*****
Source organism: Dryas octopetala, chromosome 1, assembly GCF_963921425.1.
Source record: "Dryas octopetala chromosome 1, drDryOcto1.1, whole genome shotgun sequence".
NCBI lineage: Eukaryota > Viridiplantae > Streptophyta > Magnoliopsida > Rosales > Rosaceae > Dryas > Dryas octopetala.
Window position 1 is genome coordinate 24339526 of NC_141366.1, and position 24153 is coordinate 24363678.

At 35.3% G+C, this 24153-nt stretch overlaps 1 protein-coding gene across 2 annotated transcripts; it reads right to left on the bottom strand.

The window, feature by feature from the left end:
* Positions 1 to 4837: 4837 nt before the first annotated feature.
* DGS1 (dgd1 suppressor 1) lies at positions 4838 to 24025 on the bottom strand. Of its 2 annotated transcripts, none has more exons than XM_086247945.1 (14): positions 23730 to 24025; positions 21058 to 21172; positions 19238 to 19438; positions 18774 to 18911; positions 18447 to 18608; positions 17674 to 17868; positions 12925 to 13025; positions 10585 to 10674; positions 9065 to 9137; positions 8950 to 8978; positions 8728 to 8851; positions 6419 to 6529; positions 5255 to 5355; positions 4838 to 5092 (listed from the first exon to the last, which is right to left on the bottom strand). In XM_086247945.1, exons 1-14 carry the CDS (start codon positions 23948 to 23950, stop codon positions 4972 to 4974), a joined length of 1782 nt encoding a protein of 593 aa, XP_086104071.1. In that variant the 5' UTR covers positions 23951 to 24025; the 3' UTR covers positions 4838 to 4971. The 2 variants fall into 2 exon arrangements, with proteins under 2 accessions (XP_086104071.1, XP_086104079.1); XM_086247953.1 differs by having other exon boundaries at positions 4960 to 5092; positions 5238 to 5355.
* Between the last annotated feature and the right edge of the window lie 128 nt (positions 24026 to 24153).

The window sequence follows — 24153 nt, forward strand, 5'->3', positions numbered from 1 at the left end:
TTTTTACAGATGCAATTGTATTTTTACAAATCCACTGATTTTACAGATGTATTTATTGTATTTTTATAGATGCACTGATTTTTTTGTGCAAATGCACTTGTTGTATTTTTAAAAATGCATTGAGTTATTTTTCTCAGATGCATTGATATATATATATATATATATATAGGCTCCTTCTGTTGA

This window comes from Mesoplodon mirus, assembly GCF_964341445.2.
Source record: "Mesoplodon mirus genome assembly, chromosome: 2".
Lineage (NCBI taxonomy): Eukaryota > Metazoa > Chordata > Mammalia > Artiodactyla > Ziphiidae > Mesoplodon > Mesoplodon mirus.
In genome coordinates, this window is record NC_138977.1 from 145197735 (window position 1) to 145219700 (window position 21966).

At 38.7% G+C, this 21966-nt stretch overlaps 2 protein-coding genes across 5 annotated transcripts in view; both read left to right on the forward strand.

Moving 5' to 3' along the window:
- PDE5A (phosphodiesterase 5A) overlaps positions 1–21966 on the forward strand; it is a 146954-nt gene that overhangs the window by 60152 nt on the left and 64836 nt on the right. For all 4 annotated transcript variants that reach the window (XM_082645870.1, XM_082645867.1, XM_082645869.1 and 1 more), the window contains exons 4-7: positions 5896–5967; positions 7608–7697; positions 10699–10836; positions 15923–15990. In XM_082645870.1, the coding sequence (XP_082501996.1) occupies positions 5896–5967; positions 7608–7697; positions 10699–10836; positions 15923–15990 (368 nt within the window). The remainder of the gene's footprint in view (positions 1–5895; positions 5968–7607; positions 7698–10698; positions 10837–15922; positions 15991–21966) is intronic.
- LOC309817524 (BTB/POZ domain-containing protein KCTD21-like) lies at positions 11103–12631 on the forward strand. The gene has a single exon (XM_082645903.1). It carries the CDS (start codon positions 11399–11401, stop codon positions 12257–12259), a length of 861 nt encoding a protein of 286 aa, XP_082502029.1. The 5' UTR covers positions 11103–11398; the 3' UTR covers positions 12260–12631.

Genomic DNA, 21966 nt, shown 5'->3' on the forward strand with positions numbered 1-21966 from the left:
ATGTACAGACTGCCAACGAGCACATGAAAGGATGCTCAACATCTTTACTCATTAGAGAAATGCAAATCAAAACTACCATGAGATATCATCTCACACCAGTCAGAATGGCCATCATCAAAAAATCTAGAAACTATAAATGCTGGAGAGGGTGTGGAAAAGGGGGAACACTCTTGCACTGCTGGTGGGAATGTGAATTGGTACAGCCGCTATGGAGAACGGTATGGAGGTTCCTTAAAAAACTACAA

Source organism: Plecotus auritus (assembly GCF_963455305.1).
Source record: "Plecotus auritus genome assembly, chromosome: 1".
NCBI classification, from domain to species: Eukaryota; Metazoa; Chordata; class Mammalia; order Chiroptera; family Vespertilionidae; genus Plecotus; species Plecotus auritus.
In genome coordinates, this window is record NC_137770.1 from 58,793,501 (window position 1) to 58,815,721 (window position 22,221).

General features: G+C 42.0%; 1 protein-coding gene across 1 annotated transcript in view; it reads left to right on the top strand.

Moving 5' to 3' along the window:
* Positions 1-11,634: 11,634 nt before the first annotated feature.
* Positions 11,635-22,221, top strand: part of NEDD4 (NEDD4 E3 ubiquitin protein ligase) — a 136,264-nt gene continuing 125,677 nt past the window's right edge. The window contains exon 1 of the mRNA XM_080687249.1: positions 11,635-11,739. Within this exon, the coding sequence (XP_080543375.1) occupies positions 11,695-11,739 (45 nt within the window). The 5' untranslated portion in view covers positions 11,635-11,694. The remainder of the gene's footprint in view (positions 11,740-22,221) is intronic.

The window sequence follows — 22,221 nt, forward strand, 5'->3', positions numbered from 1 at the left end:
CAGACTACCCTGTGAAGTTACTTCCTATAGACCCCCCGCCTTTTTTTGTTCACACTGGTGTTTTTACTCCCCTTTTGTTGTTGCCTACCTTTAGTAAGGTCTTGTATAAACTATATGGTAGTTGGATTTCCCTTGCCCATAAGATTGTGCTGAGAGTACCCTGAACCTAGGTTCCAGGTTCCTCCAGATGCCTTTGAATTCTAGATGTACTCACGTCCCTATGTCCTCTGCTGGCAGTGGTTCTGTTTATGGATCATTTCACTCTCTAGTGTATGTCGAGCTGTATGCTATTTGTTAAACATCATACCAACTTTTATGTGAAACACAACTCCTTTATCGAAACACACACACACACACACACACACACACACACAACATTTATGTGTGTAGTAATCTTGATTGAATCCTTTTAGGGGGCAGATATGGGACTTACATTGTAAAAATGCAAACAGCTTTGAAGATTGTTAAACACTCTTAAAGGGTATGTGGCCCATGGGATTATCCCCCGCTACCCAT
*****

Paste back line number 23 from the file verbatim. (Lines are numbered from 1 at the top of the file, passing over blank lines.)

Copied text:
Source record: "Plecotus auritus genome assembly, chromosome: 1".